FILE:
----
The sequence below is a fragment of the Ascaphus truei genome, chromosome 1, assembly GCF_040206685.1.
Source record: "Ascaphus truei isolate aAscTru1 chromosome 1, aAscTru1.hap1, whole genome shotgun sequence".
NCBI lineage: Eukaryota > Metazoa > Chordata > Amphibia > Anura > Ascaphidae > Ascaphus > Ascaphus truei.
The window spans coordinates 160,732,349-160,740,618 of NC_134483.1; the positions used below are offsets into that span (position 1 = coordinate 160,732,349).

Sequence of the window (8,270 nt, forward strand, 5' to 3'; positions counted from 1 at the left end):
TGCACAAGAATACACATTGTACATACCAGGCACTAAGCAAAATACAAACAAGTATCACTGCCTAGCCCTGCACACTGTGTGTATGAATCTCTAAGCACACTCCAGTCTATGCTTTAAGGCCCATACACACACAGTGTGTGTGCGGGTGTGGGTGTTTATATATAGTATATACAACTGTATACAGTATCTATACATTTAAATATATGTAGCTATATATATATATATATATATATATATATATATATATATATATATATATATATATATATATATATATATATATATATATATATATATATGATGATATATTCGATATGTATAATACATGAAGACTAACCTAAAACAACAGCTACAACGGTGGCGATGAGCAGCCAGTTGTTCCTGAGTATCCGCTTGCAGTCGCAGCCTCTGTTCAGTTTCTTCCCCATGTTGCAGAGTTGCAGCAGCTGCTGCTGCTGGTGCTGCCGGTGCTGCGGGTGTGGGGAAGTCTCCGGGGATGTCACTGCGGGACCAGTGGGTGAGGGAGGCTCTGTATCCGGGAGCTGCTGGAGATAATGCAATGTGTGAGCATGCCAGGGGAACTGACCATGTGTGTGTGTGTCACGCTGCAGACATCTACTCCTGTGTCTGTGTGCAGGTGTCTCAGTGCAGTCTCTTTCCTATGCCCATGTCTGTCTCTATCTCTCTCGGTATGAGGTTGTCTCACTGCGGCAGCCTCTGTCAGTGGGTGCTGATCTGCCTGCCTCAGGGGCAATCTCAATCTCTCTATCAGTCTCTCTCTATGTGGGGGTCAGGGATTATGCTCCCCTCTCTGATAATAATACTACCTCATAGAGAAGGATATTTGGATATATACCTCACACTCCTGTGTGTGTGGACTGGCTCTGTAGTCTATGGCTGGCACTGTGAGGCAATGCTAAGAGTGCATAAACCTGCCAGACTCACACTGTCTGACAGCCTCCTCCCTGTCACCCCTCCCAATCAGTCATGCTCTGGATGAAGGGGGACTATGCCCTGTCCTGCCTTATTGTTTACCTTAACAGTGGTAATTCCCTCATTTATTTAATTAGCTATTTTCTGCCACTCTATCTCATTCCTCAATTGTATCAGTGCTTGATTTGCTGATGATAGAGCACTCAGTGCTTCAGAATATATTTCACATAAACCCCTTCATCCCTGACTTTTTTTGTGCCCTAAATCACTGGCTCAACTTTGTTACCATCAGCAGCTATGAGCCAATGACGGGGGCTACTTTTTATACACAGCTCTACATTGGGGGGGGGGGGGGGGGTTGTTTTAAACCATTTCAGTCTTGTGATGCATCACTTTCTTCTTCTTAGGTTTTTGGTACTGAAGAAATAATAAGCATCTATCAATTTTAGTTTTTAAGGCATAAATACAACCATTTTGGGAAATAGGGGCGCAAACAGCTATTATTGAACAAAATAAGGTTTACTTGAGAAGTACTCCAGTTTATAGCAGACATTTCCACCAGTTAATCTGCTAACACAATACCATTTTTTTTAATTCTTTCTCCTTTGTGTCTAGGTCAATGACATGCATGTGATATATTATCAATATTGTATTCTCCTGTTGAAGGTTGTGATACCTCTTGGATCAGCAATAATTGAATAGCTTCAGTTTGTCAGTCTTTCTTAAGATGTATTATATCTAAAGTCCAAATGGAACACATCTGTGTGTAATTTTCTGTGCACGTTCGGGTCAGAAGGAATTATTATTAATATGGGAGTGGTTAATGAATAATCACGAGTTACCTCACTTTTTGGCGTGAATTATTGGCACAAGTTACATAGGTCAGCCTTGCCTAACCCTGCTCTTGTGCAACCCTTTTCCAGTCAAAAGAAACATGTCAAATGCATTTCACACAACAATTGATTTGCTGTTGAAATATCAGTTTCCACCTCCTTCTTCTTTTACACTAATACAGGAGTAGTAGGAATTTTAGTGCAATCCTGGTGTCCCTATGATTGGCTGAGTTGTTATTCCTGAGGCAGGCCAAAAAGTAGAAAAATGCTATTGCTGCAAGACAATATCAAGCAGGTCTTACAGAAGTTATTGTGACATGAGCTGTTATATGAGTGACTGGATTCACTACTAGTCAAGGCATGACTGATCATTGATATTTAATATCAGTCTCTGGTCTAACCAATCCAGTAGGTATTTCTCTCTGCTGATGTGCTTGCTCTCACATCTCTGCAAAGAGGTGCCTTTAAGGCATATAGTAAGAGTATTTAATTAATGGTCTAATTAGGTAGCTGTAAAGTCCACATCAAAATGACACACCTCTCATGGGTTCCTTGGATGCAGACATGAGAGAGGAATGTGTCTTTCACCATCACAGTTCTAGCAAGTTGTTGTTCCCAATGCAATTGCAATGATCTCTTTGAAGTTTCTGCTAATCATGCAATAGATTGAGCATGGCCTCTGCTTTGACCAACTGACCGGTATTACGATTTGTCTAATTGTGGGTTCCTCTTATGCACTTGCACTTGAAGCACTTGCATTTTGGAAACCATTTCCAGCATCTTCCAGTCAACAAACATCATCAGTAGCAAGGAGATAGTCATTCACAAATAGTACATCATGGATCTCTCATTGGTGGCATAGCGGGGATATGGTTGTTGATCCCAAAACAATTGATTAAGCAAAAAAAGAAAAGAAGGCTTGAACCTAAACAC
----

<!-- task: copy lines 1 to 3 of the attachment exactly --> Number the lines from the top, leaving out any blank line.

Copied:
The sequence below is a fragment of the Ascaphus truei genome, chromosome 1, assembly GCF_040206685.1.
Source record: "Ascaphus truei isolate aAscTru1 chromosome 1, aAscTru1.hap1, whole genome shotgun sequence".
NCBI lineage: Eukaryota > Metazoa > Chordata > Amphibia > Anura > Ascaphidae > Ascaphus > Ascaphus truei.